Connie: It really started years ago when I was a stay-at-home mom. My husband is a writer as well, and I would proofread his books and blog posts. I realized that I caught a lot of errors in other peoples' writing, and I should probably try it myself. My children were also leaving the nest one by one, and I admit I felt a little panicked about what was next in my life. I created a travel blog with the intent of making money as a full-time travel blogger. It was much harder and much more work than I thought, and I was hardly earning any money at all. So I started writing for a few of the online companies and learned how to write different styles of content, like press releases and SEO writing. I took that knowledge and started seeking out short-assignment, private clients on sites like Craigslist.com and Guru.com. I started to specialize in ghost blogging for travel blogs. Because of my travel experience, this type of writing didn't even feel like work to me, and there was plenty of work available. It became the bulk of my income; and over time, I was able to raise my rates to the point where I was working about twenty hours per week making a full-time income. One thing I learned as I went from new writer to seasoned writer is that there are clients at every level that are willing to pay your rates.
WOW: Great advice, Connie! Anything else to share about yourself or your book?
Connie: I didn't start writing seriously until I was in my forties, so it's never too late to get started!
In 2010, I wrote my first book and self-published it on Amazon.com, and I have written three more since then, all with the theme of ways to leave your current job and work from home. I attribute the success of my books to the skills I learned as a freelance writer. I have stepped back from the freelancing a little to focus on coaching others in the self-publishing process. I just helped a friend in Belize publish his memoirs on Amazon.com, and it has provided a steady passive income for him that is practically unheard of in developing countries. It's a fine time to write and publish a book, and so many people have a story to tell.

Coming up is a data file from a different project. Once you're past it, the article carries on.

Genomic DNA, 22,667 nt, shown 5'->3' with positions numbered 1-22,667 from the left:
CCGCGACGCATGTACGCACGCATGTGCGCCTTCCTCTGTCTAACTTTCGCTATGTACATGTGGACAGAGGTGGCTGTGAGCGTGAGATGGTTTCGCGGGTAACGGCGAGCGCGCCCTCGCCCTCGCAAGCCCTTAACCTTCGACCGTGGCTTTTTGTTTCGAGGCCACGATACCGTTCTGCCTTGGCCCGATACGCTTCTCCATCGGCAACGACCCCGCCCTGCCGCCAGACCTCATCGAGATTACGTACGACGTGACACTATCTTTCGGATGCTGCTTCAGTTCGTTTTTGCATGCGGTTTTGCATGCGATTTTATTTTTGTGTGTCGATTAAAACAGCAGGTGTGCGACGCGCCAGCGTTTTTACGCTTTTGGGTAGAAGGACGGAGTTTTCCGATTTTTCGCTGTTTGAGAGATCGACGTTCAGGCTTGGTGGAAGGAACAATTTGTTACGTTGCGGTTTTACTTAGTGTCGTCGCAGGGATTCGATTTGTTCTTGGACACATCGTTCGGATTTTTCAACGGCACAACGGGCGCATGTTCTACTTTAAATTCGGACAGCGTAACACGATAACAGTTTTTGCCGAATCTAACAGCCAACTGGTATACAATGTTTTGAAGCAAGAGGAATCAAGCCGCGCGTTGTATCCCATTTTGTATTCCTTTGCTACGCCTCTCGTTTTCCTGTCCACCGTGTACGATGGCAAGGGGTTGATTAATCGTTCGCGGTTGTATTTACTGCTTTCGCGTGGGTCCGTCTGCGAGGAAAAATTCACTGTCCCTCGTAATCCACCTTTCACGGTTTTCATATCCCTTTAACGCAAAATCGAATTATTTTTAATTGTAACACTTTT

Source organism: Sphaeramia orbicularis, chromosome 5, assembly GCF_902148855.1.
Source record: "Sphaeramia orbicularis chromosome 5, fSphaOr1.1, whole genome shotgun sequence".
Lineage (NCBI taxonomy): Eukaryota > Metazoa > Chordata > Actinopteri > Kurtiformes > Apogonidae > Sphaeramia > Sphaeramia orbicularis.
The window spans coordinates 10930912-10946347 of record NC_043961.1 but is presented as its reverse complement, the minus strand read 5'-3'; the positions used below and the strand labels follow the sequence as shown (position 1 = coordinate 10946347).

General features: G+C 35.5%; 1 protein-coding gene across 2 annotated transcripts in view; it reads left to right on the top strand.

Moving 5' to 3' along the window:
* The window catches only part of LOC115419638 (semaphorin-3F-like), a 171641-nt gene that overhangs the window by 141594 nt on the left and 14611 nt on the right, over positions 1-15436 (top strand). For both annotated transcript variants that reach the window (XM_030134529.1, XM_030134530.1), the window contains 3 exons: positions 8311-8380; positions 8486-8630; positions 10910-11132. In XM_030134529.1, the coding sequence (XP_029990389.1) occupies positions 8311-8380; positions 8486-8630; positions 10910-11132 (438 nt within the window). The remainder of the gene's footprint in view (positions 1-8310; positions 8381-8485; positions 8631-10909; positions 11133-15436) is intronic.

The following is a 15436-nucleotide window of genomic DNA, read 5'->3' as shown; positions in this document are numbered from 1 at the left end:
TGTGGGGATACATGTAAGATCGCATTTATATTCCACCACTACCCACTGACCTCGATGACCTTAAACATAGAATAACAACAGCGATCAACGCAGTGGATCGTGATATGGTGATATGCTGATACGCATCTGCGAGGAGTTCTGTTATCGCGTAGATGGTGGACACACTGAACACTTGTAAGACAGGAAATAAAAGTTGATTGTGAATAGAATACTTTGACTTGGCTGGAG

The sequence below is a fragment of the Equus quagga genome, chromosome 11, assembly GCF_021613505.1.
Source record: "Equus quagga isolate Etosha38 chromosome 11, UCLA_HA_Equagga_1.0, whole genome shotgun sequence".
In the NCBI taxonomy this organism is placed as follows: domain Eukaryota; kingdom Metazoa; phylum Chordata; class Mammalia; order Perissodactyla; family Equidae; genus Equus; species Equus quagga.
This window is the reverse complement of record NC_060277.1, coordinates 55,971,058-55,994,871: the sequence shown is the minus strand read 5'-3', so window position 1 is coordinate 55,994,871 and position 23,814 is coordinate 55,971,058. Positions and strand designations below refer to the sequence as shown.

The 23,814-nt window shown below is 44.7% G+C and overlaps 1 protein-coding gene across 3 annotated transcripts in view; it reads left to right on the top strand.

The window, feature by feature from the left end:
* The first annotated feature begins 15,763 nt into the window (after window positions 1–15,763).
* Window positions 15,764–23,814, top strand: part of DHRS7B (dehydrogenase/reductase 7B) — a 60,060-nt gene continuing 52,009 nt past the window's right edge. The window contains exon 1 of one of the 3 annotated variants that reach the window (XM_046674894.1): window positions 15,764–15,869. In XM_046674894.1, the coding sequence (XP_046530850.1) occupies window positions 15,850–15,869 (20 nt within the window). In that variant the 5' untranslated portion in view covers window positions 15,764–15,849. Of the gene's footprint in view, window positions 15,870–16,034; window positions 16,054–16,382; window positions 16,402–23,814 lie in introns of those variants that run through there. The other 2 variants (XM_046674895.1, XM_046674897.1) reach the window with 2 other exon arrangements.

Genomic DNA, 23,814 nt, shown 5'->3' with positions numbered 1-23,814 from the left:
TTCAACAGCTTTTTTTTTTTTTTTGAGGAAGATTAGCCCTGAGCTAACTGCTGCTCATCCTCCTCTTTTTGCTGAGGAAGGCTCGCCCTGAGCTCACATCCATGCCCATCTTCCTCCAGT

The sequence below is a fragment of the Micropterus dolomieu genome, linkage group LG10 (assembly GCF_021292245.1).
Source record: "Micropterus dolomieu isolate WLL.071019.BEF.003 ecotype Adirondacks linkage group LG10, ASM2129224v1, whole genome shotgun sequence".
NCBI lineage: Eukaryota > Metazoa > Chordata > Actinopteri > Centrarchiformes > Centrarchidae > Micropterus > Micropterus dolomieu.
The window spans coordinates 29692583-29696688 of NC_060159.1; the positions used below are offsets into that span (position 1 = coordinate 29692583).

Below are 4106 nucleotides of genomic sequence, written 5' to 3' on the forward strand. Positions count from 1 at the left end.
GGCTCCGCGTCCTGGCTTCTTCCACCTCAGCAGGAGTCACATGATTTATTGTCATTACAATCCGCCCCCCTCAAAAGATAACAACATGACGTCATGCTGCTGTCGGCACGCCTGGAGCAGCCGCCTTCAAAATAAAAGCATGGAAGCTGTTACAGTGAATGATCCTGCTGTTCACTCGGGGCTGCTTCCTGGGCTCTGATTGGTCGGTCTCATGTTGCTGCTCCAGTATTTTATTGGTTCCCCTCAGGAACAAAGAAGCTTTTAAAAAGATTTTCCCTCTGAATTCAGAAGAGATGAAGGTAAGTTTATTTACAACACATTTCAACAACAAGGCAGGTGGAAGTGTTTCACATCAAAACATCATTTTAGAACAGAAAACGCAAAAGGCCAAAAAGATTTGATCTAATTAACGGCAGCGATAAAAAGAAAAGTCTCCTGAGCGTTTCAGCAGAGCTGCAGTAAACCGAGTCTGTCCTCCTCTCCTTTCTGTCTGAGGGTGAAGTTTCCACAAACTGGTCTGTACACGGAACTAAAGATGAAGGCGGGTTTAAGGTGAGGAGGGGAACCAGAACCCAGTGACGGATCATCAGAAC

I still continue to make money from my writing and travel with my husband. We've been traveling perpetually for almost five years now with no intention of stopping. The term used to be digital nomad, but now the term location-independent has taken its place. I am so thankful I have a job that allows me the freedom to live this lifestyle. The writing life can be hard in the beginning, but it's also grand; and I'd like everyone who wants it, to have it.
WOW: Thanks, Connie! I'm sure our readers can tell just from this interview that your book, The Moonlighter's Guide to Online Writing for Immediate Income, is going to be full of useful tips and great resources.
Find out more about making a living as a work-at-home writer by visiting Connie's website: www.themoonlightersguide.com